Skill Acquisition

post by Screwtape · 2023-03-21T00:49:21.506Z · LW · GW · None comments


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Summary: Juggle! Draw an egg! Sing! Learn some sign language! The ideal rational agent should be capable of picking up new skills quickly and with a minimal amount of training. So practice practicing things!

Tags: Large, Repeatable

Purpose: To learn how to learn, studying how you acquire a new skill and experimenting with different ways to do so.

Materials: Varies. See Topics.

Announcement Text

I'm going to try and learn a new skill in an attempt to figure out how we learn things. You're all invited to hang out and try and learn a new skill as well!

No, I'm not trying to figure out the neurology of learning- not today anyway. The thing I want to practice is the process of learning a new thing, and how to learn things faster or easier. 

We've all learned things over the course of our life, sometimes deliberately and sometimes incidentally. Usually when we’re trying to pick up a new skill, there’s a particular need for it. Whether it's a new code framework for my job, a new equation for a test, or a new dance move before a date, I'm not paying as much attention to how I'm learning as I am to what I'm trying to learn. Since I don't have an urgent need to be a juggler, I'm hoping this will give me some space to experiment with how to learn best.

And, like every good experiment, I could use a bigger sample size. Come hang out, practice something you've wanted to learn, and we'll compare notes on what seems to be working. 


1. As people arrive, pass out the tools necessary for the activity. Ask if they have any previous experience with it. Write down their name, the experience level, and how they plan to learn.

2. If the activity is best practiced in pairs, practice with someone when there’s an odd number of attendees and match new arrivals with your current partner if there’s an even number of attendees. Basically, either count or don’t count yourself as needed to make it an even number.

3. Encourage people when they make progress.

4. Towards the middle of your time, pull everyone together and ask how they’re faring. Ask what approach they’ve been using to learn. Suggest switching how they’re trying to learn, if they haven’t already. Write this down.

5. At the end of the time, ask for a demonstration if that’s feasible. Write down how much progress people felt like they made, and what approaches they used to learn.


By default, you can just throw yourself at the new skill and figure it out from trial and error. This works pretty well for juggling and not at all for a new language. (You need at least a dictionary or something to learn the words from!) If you have a teacher, that’s one way to learn. If you have a book on the subject, that’s another way to learn. If you have a couple youtube videos on the subject, that’s yet another way to learn. It helps to have as many different ways to learn available and around as possible, so people can experiment.

One variation is to pair up after a short while and try to help each other. Watch the other closely, point out what they might not see.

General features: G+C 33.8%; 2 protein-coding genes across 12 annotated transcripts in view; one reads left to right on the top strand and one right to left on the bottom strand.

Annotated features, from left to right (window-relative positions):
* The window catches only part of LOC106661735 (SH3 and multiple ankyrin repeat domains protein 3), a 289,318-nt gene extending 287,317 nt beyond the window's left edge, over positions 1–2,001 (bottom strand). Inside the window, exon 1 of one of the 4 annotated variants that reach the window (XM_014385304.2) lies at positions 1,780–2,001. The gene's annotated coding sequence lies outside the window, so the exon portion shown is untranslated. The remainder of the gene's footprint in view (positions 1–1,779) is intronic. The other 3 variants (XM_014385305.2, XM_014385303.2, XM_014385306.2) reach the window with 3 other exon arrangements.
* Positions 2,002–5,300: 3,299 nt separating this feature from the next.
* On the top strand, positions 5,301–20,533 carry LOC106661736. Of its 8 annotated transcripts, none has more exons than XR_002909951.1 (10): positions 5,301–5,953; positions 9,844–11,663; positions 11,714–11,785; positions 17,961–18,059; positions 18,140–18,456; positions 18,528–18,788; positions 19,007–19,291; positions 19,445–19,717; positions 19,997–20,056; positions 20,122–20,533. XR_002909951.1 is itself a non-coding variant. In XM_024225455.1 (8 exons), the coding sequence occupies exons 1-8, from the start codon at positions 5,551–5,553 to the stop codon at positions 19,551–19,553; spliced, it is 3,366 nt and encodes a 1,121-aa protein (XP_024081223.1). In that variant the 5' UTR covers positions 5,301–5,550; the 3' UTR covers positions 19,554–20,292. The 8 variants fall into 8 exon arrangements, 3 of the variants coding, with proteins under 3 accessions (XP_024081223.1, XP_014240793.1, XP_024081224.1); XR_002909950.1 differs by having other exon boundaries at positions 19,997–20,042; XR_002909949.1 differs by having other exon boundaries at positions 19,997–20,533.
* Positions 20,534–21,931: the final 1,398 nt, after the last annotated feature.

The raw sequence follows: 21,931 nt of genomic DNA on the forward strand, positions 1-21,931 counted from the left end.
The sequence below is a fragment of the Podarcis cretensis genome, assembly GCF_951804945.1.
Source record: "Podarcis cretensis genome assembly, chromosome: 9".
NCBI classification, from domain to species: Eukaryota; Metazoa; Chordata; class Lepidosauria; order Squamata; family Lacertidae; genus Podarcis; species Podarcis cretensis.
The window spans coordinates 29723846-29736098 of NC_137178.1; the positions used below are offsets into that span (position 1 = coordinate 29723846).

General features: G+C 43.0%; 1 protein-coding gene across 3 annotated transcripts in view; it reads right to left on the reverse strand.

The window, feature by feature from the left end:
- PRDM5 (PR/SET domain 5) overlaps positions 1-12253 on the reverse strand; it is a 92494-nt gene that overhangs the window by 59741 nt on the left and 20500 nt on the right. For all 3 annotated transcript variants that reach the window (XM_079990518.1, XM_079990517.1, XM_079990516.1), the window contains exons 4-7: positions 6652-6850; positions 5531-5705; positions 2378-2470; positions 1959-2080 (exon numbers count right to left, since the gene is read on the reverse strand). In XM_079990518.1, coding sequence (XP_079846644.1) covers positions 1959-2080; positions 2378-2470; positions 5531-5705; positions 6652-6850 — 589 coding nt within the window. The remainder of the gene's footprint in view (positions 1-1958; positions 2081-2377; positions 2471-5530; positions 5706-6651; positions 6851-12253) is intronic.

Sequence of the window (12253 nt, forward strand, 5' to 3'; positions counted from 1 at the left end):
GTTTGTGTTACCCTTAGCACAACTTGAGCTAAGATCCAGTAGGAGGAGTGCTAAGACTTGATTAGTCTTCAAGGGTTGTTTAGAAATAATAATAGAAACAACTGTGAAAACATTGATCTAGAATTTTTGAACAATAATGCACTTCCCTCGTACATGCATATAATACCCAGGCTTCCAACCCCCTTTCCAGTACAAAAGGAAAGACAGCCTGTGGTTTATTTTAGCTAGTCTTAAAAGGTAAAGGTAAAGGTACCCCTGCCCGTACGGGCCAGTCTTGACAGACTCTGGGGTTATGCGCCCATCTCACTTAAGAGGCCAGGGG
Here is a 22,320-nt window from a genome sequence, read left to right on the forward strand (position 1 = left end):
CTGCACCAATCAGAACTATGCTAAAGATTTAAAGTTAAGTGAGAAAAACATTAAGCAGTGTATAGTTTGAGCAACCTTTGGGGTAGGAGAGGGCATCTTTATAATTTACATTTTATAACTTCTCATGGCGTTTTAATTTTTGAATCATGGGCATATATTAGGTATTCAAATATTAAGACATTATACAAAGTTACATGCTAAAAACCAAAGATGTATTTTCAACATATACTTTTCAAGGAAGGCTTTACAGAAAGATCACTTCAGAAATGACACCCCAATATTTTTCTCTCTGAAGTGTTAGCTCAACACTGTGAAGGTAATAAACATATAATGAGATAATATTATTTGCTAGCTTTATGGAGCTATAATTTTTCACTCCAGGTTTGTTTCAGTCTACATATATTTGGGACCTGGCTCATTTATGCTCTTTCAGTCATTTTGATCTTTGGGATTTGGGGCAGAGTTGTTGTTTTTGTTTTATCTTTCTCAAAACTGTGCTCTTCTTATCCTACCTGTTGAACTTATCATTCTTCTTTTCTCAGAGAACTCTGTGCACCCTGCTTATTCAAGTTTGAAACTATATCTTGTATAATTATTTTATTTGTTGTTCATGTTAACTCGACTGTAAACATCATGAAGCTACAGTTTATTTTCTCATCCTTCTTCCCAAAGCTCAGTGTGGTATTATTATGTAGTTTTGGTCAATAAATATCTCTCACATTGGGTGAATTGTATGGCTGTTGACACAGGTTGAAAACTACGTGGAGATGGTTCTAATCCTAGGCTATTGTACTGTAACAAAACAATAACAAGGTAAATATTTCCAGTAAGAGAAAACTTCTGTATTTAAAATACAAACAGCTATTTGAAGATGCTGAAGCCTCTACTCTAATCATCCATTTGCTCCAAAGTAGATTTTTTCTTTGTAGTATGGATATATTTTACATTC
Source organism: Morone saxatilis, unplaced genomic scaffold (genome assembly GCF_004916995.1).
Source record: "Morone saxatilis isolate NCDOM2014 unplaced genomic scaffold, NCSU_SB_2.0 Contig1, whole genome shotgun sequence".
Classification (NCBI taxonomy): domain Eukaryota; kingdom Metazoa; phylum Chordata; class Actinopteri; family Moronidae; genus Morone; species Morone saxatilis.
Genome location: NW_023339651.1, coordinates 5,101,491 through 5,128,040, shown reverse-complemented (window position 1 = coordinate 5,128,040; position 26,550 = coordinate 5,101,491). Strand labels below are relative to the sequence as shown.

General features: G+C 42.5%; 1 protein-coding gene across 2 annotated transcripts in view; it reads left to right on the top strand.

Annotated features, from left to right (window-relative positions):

By default, you’re just trying to see how far you get using different methods. Aiming at specific thresholds in a minimum amount of time is an option, such as keeping three juggling balls in the air as soon as you can.


In general, quick physical skills with your hands are good, languages are good, and music with cheap or free instruments are good. If there's a skill that someone in your group is excited about teaching, that's also a good reason to pick that topic!

Notes: Skill Acquisition, more than most meetup-in-a-box activities, looks different depending on the topic. The ideal topic is something which 1. You fail at safely when you fail, 2. You fail at unambiguously when you fail, 3. You fail at quickly when you fail, and 4. You fail at cheaply when you fail. Juggling is the paradigmatic example. If you fail to juggle you will fail in a couple of seconds when the balls fall harmlessly to the ground where you can pick them back up again. Reciting a poem from memory likewise will usually fail in about a minute and can be reset simply by rereading the poem and starting over.

Backflips fail to be safe. If you screw up a backflip you can hurt yourself quite badly. 

Composing poetry fails to be unambiguous. It’s not obvious if a rhyme is good or bad.

Writing a novel fails to be quick. You can’t do it, fail, and try again a dozen times in an afternoon.

Cooking fails to be cheap. You have to buy ingredients for each attempt.

Some activities are cheap to fail at once you have an initial payment. These can be borderline for Skill Acquisition. Once I purchased a guitar, each individual failure to play a song became very cheap. Having a guitar available for each of your attendees is likely cost prohibitive, and taking turns slows down learning too much. Adjust the topic to your financial inclination; a sack full of juggling balls, a small pile of ocarinas, or a multipack of shoelaces for knot tying can be had for the price of a pizza or two. 

Lastly, I wish to emphasize that the priority is figuring out how you learn. Try different things! Write down what you tried and how fast progress was made. Compare notes with each other! 

Credits: This owes its impetus to How To Become A Thousand Year Old Vampire [LW · GW], as well as a slightly literal take on Cup-Stacking Skills [LW · GW].

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